Proxy access continues to dominate the corporate governance headlines. Last Tuesday, the Security and Exchange Commission’s (“SEC”) Director for the Division of Corporation Finance, Keith F. Higgins, discussed Securities Exchange Act Rule 14a­8(i)(9), which allows firms to exclude from their proxies a shareholder proposal that directly conflicts with all or part of a management proposal. Higgins notes the many obstacles that the SEC faces as it considers how to implement the rule. Among other things, it must consider whether the proxy

proposal is mandatory, as are most management proposals, or precatory, as are most shareholder proposals. If a mandatory and precatory proposal addressing the same issue appear on the same proxy, will that cause shareholder confusion? The form that most proxies take presents additional issues when considering whether and how to present potentially conflicting proposals. Again, potential shareholder confusion appears to be Higgins’ concern. Higgins also considers the potential for making of false or misleading arguments by management or shareholders and similar concerns . View the text of Higgins’ remarks here.

Broc Romanek of CorporateCounsel.net noted that at least three companies have recently adopted by­laws allowing a group of shareowners owning 3 % of the company’s stock for at least 3 years, to nominate directors. Given this development, Romanek asks whether a new front is opening in the proxy access battle : Rule 14a­8(i) (10), which rule allows management to exclude a shareholder proposal as “substantially implemented.” View the blog post here.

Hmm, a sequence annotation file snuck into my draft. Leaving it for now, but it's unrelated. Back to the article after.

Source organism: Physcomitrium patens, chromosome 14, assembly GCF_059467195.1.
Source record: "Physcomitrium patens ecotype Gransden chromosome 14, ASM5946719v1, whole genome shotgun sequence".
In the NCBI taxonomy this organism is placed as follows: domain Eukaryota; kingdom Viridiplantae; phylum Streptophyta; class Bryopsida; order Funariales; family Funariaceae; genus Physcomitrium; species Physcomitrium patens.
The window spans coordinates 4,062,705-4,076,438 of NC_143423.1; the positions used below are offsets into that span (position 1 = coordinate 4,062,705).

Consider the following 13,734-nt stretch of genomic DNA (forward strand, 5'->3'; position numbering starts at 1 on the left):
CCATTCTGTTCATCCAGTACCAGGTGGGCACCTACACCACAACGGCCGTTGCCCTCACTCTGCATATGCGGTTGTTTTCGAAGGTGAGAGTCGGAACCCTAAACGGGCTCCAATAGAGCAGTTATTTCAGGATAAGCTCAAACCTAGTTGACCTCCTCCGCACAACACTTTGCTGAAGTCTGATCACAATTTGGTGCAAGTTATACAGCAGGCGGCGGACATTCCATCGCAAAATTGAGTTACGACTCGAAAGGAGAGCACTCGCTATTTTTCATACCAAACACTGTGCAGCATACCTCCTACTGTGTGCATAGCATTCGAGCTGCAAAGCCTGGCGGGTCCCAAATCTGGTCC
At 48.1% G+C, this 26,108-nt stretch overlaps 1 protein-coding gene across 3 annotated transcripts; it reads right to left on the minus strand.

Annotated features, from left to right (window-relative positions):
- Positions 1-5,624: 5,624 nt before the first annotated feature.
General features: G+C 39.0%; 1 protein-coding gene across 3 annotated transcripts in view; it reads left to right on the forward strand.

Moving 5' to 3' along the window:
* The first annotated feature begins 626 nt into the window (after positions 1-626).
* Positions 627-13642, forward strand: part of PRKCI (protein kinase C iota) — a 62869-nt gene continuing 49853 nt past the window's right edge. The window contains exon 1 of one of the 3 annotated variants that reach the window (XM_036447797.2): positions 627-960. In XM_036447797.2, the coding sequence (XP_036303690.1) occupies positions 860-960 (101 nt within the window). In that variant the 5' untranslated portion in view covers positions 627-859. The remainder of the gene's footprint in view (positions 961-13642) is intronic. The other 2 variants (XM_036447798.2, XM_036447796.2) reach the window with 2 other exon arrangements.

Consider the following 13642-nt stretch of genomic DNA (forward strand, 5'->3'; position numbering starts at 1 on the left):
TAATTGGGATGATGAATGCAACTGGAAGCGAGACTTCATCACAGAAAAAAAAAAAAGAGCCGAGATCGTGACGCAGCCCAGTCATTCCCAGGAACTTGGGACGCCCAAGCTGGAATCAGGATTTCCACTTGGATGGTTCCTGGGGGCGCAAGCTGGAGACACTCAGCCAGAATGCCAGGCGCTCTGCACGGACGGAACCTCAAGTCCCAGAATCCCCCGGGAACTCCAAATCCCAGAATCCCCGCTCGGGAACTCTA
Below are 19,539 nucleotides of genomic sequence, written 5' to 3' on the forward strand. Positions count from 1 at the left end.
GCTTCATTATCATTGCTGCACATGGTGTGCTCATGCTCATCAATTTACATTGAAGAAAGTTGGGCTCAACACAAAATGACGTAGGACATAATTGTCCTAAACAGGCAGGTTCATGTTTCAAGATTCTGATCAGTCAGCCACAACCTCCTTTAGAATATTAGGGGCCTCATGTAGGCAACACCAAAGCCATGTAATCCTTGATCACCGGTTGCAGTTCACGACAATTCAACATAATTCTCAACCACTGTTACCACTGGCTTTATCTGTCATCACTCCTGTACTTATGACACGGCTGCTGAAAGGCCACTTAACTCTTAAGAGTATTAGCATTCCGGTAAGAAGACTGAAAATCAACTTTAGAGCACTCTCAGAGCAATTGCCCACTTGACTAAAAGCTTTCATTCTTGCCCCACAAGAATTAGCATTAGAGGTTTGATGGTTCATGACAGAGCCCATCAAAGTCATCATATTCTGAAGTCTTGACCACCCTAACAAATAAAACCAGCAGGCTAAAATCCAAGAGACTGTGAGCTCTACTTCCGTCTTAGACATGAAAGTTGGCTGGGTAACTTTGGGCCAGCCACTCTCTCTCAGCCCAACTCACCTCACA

These issues and more will likely be discussed at the SEC’s February 19, 2015 roundtable discussion on ways to improve proxy voting process. The roundtable will be divided into two panels. The first panel will focus on the state of contested director elections and whether changes should be made to the federal proxy rules to facilitate the use of universal proxy ballots by management and proxy contestants. The second panel will focus on strategies for increasing retail shareholder participation in the proxy process. View the agenda and list of panelists here.

Another frequently discussed corporate governance issue involves forum selection by­laws. Both the Harvard Law School Forum on Corporate Governance and Financial Regulation and the Race to the Bottom discussed such by­laws. View the two blogs here and here.

The Race to the Bottom discussed forum selection by­laws in connection with another perennial corporate governance topic, book and records inspections. Celia Taylor, of the University of Denver’s law school, blogged about a recent Delaware Supreme Court opinion that addressed whether management can limit the use of information obtained through a books and records inspection to the forum of Delaware. View the blog post here.